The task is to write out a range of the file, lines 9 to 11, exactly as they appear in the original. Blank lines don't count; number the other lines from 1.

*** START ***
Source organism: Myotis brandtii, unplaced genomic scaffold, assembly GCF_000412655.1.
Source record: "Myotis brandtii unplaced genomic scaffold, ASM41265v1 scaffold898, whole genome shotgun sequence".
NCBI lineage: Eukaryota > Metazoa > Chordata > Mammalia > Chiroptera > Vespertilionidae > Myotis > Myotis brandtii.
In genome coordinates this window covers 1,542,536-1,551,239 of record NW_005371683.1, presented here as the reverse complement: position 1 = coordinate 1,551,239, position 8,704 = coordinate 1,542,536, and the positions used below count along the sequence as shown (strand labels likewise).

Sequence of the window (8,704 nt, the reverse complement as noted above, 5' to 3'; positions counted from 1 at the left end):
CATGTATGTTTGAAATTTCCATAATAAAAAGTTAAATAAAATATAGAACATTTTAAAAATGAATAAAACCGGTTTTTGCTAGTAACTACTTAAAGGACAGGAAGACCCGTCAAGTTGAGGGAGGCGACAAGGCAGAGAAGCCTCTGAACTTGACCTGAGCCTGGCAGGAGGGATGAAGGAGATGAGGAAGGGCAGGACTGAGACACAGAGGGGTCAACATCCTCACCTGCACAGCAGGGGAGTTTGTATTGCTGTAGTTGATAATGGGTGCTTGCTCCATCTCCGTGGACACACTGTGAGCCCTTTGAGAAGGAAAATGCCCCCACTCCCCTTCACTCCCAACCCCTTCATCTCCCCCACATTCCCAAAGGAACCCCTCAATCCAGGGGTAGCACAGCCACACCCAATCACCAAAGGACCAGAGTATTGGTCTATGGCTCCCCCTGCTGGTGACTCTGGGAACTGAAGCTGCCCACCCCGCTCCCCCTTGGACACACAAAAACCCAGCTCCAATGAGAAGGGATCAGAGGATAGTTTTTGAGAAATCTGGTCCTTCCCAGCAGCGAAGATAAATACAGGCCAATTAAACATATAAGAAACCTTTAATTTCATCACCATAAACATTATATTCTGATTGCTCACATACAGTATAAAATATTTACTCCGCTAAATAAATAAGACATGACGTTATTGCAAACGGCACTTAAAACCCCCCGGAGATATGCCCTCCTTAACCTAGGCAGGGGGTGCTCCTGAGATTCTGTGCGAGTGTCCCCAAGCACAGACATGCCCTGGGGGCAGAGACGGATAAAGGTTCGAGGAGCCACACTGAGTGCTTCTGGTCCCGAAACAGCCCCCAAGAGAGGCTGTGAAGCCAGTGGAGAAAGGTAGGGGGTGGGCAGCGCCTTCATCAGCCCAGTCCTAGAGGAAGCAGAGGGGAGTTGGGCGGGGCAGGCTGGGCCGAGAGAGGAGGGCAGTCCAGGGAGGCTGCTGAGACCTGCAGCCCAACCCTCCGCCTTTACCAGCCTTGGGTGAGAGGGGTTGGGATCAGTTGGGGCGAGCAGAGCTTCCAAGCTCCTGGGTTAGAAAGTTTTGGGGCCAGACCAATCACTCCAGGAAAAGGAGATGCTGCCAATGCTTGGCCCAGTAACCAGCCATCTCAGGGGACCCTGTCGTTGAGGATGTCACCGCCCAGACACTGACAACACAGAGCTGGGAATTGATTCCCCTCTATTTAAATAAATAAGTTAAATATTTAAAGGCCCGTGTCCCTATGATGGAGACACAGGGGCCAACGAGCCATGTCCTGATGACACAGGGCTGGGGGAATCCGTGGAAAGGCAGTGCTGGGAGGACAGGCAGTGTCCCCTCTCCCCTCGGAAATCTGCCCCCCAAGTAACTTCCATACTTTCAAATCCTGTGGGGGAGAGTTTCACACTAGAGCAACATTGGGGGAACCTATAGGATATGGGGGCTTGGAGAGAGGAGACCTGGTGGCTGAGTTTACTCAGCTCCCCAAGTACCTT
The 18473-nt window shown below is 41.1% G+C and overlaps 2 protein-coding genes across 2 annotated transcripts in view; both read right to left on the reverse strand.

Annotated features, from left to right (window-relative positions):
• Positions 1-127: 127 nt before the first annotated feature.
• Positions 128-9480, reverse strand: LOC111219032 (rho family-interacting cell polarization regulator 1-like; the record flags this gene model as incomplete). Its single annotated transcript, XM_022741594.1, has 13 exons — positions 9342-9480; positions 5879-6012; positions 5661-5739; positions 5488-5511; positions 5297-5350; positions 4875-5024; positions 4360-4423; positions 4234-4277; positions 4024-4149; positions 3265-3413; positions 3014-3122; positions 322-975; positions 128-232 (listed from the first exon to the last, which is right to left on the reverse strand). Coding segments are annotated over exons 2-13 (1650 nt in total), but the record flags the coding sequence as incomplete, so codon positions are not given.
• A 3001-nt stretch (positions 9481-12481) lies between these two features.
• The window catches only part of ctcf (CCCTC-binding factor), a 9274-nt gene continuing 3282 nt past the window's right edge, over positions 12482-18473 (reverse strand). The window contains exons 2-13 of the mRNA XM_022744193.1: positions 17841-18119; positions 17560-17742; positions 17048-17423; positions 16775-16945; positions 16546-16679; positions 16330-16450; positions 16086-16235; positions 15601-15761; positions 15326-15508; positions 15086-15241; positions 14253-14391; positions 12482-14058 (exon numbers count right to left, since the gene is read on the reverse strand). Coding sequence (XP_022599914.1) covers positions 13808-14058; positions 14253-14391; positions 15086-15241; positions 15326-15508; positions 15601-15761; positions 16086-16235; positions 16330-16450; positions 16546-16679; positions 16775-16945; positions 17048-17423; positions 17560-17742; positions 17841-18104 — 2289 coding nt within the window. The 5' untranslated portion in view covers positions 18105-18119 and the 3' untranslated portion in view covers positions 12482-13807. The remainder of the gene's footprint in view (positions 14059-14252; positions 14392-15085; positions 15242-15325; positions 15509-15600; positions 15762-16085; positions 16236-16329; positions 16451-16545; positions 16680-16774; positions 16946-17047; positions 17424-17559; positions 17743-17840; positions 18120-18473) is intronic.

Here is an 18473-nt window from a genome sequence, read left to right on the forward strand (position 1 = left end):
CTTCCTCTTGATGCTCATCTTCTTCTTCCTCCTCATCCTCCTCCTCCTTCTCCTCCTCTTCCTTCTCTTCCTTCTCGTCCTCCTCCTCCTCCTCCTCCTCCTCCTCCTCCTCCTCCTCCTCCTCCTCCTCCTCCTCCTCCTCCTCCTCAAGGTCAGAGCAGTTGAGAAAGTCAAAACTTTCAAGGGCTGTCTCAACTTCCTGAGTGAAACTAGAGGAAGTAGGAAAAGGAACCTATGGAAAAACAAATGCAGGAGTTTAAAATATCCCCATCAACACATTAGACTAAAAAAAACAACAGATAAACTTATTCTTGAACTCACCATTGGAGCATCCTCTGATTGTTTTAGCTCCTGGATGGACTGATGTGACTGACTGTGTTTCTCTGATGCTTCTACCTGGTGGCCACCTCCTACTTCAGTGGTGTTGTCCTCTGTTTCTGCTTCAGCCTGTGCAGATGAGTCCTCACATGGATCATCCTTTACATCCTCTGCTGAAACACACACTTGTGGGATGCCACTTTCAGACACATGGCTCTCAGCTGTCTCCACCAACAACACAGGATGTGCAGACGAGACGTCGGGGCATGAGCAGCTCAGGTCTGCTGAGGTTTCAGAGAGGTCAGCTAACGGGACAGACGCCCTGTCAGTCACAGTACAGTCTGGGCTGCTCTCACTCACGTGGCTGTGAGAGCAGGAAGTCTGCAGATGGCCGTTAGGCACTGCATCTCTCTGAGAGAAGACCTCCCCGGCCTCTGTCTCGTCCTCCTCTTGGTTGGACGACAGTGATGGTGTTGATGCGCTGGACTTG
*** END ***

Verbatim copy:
• Positions 1-127: 127 nt before the first annotated feature.
• Positions 128-9480, reverse strand: LOC111219032 (rho family-interacting cell polarization regulator 1-like; the record flags this gene model as incomplete). Its single annotated transcript, XM_022741594.1, has 13 exons — positions 9342-9480; positions 5879-6012; positions 5661-5739; positions 5488-5511; positions 5297-5350; positions 4875-5024; positions 4360-4423; positions 4234-4277; positions 4024-4149; positions 3265-3413; positions 3014-3122; positions 322-975; positions 128-232 (listed from the first exon to the last, which is right to left on the reverse strand). Coding segments are annotated over exons 2-13 (1650 nt in total), but the record flags the coding sequence as incomplete, so codon positions are not given.
• A 3001-nt stretch (positions 9481-12481) lies between these two features.